During its four-year term, Prime Minister Benjamin Netanyahu's government awarded pay raises to public-sector workers that total NIS 15 billion to NIS 16 billion over the life of the contracts.
One of the first tasks of whatever government emerges from the January 22 election will be to close a gaping NIS 20 billion hole in the 2013 budget. In that context, the next prime minister, likely to be Netanyahu as well, will have to weigh whether the years of generosity are now in the past and some retrenchment is in order.
The gap between projected income and outgo in the 2013 budget will likely be covered by cuts of NIS 3 billion in defense spending, NIS 2 billion in child allowances and NIS 2 billion in deferred infrastructure projects.
Another NIS 3 billion to NIS 5 billion of the NIS 20 billion hole will come from higher taxes. Some of these have already gone into effect, and others are scheduled to be imposed from January.
Public-sector salaries are another obvious target for cost cutting. But that won't be easy to achieve - and some economists say the government can close the gap without taking on the labor unions.
Big bill for wages
The public-sector wage bill is significant - NIS 120 billion to NIS 130 billion, out of a total 2013 budget projected to be about NIS 300 billion. But that NIS 300 billion total excludes "automatic pilot" elements such as contractual wage increases the government must cover in coming years. The cost of these wage increases will likely inflate spending next year to NIS 314 billion, a 10% increase from this year.
Under the wage hikes approved by the Netanyahu government, teachers are expected to get an extra NIS 1 billion to NIS 1.5 billion annually, doctors another NIS 2.5 billion, and nurses NIS 650 million more. Raises for university lecturers, social workers and attorneys in the State Prosecutor's Office add another NIS 600 million or so to the bill.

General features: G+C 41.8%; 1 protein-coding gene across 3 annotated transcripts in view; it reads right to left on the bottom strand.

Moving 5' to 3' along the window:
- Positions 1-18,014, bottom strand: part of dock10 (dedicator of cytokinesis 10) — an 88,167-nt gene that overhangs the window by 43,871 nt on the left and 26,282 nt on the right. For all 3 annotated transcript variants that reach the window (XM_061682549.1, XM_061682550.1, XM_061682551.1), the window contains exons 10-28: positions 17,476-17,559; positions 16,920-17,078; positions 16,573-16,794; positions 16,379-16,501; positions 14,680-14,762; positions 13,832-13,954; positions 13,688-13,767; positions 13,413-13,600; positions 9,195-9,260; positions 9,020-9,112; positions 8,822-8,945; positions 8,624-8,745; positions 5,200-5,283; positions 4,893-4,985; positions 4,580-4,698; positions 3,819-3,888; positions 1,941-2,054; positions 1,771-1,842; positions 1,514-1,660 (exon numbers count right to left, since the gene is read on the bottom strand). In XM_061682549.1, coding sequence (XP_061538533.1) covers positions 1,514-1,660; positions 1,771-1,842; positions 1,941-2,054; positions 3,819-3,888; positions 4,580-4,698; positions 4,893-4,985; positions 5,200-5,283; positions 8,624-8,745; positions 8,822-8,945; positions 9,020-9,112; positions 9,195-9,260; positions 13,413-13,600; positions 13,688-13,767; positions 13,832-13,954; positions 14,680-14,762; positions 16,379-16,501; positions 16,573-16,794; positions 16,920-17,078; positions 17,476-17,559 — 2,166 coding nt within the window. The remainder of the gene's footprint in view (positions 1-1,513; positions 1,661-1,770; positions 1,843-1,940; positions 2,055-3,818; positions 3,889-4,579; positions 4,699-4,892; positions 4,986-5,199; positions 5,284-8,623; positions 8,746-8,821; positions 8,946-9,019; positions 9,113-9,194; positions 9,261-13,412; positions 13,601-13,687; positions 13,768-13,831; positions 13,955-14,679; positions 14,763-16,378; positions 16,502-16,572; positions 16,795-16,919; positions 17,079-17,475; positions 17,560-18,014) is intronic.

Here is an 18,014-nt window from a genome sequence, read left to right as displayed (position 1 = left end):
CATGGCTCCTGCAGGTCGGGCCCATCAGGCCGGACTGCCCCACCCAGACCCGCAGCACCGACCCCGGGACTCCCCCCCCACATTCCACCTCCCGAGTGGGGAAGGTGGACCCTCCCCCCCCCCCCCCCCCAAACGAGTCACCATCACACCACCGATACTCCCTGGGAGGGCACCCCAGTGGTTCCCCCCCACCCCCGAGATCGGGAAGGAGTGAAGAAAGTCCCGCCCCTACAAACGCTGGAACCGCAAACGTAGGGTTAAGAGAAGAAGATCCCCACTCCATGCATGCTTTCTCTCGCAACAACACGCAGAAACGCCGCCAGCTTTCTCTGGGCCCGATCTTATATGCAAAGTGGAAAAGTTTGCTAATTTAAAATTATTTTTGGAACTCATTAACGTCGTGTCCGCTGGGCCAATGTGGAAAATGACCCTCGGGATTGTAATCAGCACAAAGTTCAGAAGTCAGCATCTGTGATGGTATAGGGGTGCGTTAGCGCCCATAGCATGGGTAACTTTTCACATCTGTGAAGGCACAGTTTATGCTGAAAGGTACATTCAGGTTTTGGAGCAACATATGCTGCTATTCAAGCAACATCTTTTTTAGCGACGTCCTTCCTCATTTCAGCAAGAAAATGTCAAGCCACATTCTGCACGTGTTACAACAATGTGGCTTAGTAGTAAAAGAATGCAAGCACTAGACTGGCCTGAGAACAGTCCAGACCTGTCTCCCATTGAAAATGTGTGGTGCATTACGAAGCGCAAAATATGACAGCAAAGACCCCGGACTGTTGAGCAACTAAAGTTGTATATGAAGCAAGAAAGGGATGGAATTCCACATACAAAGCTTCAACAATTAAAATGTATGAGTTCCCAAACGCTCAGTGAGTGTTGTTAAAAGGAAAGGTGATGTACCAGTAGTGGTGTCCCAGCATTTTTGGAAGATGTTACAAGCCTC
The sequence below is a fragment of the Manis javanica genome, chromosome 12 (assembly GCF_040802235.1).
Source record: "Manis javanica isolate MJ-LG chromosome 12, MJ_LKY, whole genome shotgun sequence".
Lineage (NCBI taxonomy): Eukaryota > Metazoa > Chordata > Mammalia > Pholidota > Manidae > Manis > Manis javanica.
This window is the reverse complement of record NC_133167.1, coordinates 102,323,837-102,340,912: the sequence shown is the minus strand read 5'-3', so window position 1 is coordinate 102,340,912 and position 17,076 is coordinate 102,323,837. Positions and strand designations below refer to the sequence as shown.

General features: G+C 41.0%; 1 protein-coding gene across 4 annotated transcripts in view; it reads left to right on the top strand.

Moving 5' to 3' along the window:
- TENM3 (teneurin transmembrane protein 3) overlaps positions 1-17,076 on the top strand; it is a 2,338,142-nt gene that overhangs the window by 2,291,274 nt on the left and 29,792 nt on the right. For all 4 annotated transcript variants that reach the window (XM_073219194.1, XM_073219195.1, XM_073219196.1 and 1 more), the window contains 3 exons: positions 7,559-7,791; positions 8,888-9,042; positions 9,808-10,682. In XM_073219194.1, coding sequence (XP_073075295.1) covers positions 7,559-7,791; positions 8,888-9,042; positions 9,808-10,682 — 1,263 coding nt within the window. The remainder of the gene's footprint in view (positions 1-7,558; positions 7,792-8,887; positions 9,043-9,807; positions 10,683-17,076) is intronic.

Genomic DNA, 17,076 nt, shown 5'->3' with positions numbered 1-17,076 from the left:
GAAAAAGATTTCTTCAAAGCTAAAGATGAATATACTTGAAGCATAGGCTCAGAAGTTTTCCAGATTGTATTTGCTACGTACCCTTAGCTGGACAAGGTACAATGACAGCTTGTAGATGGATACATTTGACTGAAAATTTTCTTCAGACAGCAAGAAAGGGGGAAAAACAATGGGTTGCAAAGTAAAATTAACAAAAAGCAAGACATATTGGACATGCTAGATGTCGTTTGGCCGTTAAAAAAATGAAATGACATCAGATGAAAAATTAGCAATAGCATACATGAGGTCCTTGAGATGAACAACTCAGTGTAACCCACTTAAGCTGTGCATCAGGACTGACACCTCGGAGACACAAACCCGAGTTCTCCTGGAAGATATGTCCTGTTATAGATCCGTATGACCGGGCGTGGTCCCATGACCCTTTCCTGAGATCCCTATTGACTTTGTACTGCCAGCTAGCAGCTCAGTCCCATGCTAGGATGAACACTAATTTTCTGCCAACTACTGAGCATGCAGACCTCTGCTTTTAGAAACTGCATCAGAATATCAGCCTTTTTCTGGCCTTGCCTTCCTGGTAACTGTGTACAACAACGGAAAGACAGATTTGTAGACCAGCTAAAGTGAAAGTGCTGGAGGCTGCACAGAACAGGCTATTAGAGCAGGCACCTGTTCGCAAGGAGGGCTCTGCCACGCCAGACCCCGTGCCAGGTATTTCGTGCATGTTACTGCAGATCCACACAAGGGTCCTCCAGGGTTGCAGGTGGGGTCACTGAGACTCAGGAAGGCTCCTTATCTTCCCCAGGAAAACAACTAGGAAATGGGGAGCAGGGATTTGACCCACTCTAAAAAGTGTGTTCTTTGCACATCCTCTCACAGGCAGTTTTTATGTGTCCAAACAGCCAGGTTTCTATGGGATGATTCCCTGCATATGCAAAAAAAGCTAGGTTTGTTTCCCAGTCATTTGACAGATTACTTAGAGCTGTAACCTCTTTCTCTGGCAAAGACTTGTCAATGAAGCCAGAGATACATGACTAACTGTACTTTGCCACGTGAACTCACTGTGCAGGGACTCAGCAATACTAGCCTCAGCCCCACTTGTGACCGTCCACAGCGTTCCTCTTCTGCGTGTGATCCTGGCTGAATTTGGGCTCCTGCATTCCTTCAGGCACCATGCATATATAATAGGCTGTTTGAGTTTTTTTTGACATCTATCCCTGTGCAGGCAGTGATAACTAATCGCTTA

The latest addition to the list are people employed by the government through private contractors, whose wage agreement the government approved yesterday. That will add some NIS 1.4 billion annually to total government compensation coasts.
Omer Moav, an economist at the Hebrew University of Jerusalem, said Netanyahu and his finance minister, Yuval Steinitz, projected weakness in the face of labor unions, and the result was irresponsible fiscal policy.
"It's nice that the government is increasing spending, but in the end it comes at the expense of the public," Moav told TheMarker. "The Netanyahu government, instead of thinking responsibly about reordering [fiscal] priorities, simply poured more and more money out."
Michel Strawczynski, who heads the Economics and Society Program at Jerusalem's Van Leer Institute, said one of the most traumatic incidents in Israeli economic history was the 16% rise in public-sector salaries in 1993-94, which resulted in taxes having to rise by some 7% as the budget deficit ballooned.
But Strawczynski said he doesn't expect that to happen again, despite the Netanyahu government's generosity in recent years.
"In the current situation, it doesn't appear that the impact of the wage increase will be so great as to endanger the economy and bring higher inflation," he told TheMarker. "The government succeeded in raising taxes before the election and the fiscal situation, on the whole, is under control."
Strawczynski said that at least some of the wage increases were justified. Some categories of state employees, such as social workers, contract workers and teachers, are so poorly paid as to be counted as low-income groups. "In the case of the teachers, many people agree that a relative correction in salaries was needed," he said.
The government is committed to keeping to the collective labor agreements it signed, and unions will fight any effort to pare back or delay wage hikes to their members. The next finance minister could try an across-the-board salary cut for the entire civil service, but that it also likely to encounter fierce resistance.
Netanyahu still a fiscal hawk
When he was finance minister back in 2003, Netanyahu sought deep fiscal cuts, which he billed as "stimulating growth." Moav doesn't think Netanyahu has become any less of a fiscal hawk, but said he no longer practices what he preaches.
"Netanyahu's colors haven't changed, but there is a big gap between his ideology and what he does in practice," he noted.
But more than cutting salaries, Moav said, the way to achieve a more efficient civil service is through more flexible contracts.
"Labor groups that conduct negotiations through strikes and blackmail create a situation in which wages are determined only by who can inflict the most pain, not by parameters such as ability and education," he said.